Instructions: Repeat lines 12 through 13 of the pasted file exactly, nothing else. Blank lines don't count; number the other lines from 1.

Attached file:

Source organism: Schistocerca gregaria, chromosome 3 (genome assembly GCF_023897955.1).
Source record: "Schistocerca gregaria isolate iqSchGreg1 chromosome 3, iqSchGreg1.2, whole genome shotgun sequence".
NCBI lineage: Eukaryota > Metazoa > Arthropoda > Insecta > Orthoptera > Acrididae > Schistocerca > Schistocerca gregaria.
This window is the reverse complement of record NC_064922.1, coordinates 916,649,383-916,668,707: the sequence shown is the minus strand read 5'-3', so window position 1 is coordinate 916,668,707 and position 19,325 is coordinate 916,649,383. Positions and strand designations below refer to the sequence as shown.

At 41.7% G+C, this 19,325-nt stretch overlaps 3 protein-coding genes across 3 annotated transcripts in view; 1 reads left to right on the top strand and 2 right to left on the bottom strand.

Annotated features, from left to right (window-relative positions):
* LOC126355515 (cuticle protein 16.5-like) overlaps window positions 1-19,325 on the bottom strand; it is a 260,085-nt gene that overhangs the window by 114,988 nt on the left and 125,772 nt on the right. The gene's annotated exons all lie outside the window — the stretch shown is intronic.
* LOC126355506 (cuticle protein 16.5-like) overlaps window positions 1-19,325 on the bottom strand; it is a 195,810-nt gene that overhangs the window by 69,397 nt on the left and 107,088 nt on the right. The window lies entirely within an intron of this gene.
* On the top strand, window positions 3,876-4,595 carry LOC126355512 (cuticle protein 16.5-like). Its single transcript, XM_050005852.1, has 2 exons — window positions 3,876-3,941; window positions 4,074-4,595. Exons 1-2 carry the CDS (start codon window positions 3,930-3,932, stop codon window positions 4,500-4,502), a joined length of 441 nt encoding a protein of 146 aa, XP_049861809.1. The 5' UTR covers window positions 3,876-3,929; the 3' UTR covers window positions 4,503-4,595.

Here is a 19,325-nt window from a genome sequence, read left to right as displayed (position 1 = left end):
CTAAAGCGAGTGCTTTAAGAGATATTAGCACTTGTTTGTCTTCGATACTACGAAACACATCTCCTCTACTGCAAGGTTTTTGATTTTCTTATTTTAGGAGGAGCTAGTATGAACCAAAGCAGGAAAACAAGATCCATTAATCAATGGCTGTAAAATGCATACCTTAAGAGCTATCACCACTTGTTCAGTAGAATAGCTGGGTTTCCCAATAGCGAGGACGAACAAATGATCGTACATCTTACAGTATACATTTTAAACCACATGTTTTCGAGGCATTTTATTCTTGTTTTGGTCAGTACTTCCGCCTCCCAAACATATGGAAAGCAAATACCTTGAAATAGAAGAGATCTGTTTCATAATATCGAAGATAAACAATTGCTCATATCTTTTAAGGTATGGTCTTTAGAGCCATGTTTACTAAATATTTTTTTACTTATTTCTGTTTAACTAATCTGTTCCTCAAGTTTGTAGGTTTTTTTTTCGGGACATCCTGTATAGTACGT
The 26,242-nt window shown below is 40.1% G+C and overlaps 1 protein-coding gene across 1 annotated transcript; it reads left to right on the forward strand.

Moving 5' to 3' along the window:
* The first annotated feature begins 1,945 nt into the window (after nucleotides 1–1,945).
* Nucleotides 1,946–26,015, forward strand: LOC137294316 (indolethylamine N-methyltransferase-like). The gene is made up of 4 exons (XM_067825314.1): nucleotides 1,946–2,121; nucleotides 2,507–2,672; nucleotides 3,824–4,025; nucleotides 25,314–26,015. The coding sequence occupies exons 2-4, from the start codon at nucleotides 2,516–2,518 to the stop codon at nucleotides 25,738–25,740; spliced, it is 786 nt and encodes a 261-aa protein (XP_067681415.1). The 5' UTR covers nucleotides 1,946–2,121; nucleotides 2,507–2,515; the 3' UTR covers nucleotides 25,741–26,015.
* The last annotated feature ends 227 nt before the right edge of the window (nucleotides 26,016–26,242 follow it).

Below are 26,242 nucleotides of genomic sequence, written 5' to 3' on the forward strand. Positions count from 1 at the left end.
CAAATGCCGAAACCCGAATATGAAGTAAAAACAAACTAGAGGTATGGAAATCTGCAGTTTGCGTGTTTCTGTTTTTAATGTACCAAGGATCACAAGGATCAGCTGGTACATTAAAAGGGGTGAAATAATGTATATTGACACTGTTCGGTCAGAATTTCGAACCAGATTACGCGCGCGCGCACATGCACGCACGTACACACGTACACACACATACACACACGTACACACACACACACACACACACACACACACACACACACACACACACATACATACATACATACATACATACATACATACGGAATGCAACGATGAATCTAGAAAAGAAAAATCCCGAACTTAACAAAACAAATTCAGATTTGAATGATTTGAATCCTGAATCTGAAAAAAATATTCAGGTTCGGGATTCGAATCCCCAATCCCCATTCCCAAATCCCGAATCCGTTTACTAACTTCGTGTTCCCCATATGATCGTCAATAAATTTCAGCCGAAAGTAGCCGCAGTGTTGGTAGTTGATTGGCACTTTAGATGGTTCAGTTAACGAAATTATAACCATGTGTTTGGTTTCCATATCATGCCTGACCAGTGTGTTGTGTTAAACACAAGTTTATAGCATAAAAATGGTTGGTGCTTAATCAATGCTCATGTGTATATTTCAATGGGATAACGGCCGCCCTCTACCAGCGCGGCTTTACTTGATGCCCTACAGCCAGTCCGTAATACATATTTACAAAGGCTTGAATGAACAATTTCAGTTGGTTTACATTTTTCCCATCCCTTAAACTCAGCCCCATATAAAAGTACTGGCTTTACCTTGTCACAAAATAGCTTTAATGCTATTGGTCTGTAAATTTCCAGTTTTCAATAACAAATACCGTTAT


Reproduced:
The 26,242-nt window shown below is 40.1% G+C and overlaps 1 protein-coding gene across 1 annotated transcript; it reads left to right on the forward strand.

Moving 5' to 3' along the window: